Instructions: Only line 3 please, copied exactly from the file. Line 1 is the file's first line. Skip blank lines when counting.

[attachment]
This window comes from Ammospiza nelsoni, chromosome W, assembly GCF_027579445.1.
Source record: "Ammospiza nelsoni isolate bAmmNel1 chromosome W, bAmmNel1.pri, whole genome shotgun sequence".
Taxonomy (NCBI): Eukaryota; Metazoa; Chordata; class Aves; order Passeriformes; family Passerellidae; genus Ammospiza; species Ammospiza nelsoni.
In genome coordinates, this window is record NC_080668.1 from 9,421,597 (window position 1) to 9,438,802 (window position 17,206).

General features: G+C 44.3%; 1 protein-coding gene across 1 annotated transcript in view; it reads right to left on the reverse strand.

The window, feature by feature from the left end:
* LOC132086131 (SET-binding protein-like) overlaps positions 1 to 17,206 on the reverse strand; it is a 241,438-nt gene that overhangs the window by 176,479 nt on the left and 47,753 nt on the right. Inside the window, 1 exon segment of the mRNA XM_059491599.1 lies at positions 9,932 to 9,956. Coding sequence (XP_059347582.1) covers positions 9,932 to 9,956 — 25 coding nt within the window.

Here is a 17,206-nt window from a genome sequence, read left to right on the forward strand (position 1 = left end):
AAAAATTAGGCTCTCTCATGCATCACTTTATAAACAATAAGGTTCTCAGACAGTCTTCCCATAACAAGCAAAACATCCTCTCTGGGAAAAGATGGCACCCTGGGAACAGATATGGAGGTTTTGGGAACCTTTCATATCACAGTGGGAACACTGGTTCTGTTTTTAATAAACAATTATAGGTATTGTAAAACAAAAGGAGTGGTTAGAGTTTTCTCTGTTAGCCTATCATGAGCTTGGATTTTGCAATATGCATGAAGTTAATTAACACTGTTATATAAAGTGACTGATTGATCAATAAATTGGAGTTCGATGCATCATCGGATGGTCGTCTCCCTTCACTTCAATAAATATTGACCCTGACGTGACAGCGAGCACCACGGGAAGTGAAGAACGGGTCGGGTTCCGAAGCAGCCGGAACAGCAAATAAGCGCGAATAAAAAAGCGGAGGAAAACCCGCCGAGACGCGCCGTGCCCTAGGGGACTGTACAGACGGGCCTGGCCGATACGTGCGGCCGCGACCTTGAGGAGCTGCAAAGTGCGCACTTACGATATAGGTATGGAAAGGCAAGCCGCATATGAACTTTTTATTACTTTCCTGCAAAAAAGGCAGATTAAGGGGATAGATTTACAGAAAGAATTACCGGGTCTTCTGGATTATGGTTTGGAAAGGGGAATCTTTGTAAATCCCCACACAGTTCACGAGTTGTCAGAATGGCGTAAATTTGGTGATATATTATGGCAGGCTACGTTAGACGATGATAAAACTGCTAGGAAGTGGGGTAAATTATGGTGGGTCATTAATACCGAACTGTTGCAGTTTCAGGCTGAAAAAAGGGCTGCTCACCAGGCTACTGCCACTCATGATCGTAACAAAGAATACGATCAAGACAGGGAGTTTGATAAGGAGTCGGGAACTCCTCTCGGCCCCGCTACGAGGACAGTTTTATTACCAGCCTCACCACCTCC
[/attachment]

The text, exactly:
Taxonomy (NCBI): Eukaryota; Metazoa; Chordata; class Aves; order Passeriformes; family Passerellidae; genus Ammospiza; species Ammospiza nelsoni.